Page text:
I love doing that on the side, but mainly I was in the studio working on this record and then touring – non-stop touring. We were making a record at the same time, that is sometimes tough. It is different from the eighties. In the eighties and nineties, we always booked a studio like one year straight, sometimes one and a half years straight, and then I didn't do anything else, concentrating on the songs and the record, and now you do both. There's never a dull moment. We also celebrated one of my favourited Warlock records – the 'Triumph And Agony' album – it came out in 1987. I called my old guitar player friend Tommy Bolan and I said, "hey, you know what, its almost thirty years since – this was two years ago – that album, shall we do a little tour where we play the whole album or where we get together again"? He replied that, "man, Doro, I was waiting thirty years for that phone call", ha-ha. We always stayed friends and he always came up on stage when we played in America; he moved to LA but he's from New York. We played together and we played the whole entire album, which we'd never done before. It was a lot of fun. We realised there are some killer songs on it that we have never played before. Most tours, you pick four or five songs and that is it.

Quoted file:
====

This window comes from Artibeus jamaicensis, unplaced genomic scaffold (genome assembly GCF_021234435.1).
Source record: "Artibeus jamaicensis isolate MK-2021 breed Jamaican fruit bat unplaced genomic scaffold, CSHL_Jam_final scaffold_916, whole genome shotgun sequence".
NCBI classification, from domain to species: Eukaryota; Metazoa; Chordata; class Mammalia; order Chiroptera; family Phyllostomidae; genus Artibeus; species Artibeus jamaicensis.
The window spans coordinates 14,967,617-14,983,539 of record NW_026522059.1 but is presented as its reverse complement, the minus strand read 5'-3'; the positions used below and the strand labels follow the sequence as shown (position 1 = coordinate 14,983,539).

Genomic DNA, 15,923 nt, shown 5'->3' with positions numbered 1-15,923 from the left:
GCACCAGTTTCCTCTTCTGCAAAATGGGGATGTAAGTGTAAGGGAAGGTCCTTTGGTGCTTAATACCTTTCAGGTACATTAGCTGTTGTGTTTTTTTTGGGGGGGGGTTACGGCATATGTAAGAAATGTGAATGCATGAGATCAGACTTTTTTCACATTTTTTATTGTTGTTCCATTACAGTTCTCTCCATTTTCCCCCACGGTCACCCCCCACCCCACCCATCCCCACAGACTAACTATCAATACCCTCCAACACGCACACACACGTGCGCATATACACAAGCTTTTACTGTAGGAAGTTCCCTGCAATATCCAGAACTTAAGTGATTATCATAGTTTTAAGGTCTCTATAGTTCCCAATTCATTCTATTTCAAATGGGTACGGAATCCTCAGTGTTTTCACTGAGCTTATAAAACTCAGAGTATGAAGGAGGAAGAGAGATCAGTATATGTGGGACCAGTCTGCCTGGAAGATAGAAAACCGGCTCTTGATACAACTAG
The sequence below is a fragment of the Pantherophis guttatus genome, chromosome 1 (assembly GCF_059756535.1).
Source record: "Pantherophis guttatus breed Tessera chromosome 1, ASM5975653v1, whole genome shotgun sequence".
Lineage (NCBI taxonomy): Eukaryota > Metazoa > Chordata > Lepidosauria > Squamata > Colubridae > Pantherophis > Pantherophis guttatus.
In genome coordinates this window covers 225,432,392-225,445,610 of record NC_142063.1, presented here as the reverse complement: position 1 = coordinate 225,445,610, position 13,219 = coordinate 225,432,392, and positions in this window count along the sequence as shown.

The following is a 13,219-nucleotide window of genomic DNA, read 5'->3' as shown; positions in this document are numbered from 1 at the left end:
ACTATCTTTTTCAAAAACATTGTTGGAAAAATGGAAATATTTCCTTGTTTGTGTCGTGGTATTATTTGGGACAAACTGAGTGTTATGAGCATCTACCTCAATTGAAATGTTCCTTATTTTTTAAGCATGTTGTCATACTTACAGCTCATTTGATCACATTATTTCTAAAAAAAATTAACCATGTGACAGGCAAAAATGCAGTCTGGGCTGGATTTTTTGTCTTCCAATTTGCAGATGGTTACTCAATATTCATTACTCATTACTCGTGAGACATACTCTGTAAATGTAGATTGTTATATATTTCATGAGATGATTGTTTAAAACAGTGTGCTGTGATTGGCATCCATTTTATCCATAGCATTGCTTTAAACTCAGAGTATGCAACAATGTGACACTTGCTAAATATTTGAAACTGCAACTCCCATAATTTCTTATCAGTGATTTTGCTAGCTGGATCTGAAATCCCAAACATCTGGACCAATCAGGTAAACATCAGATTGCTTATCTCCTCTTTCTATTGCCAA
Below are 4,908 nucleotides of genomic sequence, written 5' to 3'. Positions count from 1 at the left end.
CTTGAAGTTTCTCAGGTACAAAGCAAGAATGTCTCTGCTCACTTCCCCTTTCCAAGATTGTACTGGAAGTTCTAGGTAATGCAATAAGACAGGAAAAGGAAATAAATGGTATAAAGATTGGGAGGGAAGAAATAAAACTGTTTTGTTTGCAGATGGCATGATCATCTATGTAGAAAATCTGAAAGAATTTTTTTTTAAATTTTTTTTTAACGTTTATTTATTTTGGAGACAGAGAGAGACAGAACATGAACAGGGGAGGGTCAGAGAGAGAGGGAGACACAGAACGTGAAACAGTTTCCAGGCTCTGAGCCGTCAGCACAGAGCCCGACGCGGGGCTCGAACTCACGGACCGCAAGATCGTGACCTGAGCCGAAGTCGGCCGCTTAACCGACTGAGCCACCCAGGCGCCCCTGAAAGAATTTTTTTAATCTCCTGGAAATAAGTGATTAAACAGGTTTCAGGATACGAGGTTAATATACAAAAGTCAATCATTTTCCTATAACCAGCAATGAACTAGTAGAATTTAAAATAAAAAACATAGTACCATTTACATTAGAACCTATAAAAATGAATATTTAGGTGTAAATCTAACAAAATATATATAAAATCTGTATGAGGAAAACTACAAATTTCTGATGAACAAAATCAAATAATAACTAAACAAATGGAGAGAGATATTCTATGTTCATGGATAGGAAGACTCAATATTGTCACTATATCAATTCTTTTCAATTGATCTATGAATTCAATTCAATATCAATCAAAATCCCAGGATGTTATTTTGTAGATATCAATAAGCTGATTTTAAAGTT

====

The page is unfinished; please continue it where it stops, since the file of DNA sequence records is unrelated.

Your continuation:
Obviously, when you are on tour promoting an album, fans still want to hear the classics, so you can maybe get half in the set on average, from my experience anyway.

Man, it was lovely. Of course, in the encores we played lots of other "best of" tracks from the other Warlock albums, like 'Hellbound', 'Burning The Witches' and some solo stuff from the likes of 'Raise Your Fist', and it was a lot of fun. We talked together and we were laughing and it felt like the good old times because when we were doing the 'Triumph And Agony' album, it was awesome. At the time, I could feel it was a magical moment, that it might be a successful album but you never know; but I had that feeling that it could really do something. Then Tommy said, "you know, its such a shame that we didn't continue playing together" and I said "yeah, but you know times were different". Back then, the record company, the management, the agency and everybody had so much power, sometimes the band or the band members, they didn't have anything to say when there were decisions being made, and that was the reason why we didn't play together anymore.